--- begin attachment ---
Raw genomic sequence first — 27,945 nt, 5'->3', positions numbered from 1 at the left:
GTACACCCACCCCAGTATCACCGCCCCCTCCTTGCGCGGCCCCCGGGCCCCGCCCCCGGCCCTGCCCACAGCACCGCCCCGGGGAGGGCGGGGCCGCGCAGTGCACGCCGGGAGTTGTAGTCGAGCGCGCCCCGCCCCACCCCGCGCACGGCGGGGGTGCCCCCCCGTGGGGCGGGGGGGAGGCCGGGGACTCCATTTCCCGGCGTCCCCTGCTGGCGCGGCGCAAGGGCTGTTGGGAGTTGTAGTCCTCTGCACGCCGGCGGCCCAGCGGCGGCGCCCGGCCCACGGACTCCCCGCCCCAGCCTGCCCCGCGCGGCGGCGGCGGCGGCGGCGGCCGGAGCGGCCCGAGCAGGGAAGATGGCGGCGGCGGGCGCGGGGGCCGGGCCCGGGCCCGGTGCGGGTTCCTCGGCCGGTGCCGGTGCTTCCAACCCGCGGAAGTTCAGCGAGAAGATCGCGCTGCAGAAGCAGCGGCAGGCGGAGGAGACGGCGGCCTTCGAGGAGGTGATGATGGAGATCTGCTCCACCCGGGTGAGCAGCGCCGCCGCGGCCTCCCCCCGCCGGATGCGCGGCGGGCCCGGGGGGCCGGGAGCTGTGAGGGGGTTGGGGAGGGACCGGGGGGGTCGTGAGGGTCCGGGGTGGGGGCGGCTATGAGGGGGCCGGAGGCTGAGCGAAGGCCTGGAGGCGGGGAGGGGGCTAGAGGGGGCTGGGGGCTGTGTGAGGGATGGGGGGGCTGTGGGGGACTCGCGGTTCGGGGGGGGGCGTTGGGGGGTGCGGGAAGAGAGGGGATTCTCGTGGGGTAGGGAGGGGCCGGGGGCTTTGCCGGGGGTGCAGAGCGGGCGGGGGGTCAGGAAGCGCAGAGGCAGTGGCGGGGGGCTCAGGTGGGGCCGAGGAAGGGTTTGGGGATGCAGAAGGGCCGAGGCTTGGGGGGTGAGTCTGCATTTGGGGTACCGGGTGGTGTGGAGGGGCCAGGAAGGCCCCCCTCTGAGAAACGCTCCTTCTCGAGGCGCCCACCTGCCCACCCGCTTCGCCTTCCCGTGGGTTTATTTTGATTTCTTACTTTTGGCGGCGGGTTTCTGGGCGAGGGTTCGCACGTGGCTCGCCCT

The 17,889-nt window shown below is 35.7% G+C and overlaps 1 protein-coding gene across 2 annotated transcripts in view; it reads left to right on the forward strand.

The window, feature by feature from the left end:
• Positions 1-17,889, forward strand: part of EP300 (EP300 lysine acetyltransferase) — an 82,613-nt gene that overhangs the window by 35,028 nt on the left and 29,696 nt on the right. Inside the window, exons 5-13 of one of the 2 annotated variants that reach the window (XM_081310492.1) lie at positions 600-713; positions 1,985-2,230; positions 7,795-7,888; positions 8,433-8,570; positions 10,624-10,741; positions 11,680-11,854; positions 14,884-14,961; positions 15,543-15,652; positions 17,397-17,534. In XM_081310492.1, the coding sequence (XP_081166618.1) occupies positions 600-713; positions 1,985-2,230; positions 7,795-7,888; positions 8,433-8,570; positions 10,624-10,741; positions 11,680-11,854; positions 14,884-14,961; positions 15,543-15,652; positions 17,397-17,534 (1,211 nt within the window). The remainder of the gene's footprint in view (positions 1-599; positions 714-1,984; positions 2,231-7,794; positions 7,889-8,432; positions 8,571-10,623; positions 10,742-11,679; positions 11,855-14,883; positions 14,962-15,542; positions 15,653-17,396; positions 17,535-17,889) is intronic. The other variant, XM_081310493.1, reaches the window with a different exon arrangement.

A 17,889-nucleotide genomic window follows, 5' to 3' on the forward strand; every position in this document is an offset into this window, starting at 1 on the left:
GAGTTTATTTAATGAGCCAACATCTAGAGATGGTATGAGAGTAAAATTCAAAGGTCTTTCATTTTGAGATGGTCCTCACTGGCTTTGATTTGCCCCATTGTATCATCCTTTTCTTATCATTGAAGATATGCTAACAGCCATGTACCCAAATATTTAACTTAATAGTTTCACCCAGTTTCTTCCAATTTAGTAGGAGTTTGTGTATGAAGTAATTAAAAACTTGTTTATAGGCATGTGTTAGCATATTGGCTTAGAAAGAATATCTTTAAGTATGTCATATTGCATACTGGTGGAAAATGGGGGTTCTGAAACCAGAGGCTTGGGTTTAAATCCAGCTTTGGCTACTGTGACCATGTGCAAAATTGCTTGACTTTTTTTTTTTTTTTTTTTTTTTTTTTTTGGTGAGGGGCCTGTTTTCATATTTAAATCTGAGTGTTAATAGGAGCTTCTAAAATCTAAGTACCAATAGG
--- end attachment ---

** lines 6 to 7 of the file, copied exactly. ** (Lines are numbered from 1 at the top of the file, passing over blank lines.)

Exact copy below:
A 17,889-nucleotide genomic window follows, 5' to 3' on the forward strand; every position in this document is an offset into this window, starting at 1 on the left:
GAGTTTATTTAATGAGCCAACATCTAGAGATGGTATGAGAGTAAAATTCAAAGGTCTTTCATTTTGAGATGGTCCTCACTGGCTTTGATTTGCCCCATTGTATCATCCTTTTCTTATCATTGAAGATATGCTAACAGCCATGTACCCAAATATTTAACTTAATAGTTTCACCCAGTTTCTTCCAATTTAGTAGGAGTTTGTGTATGAAGTAATTAAAAACTTGTTTATAGGCATGTGTTAGCATATTGGCTTAGAAAGAATATCTTTAAGTATGTCATATTGCATACTGGTGGAAAATGGGGGTTCTGAAACCAGAGGCTTGGGTTTAAATCCAGCTTTGGCTACTGTGACCATGTGCAAAATTGCTTGACTTTTTTTTTTTTTTTTTTTTTTTTTTTTTGGTGAGGGGCCTGTTTTCATATTTAAATCTGAGTGTTAATAGGAGCTTCTAAAATCTAAGTACCAATAGG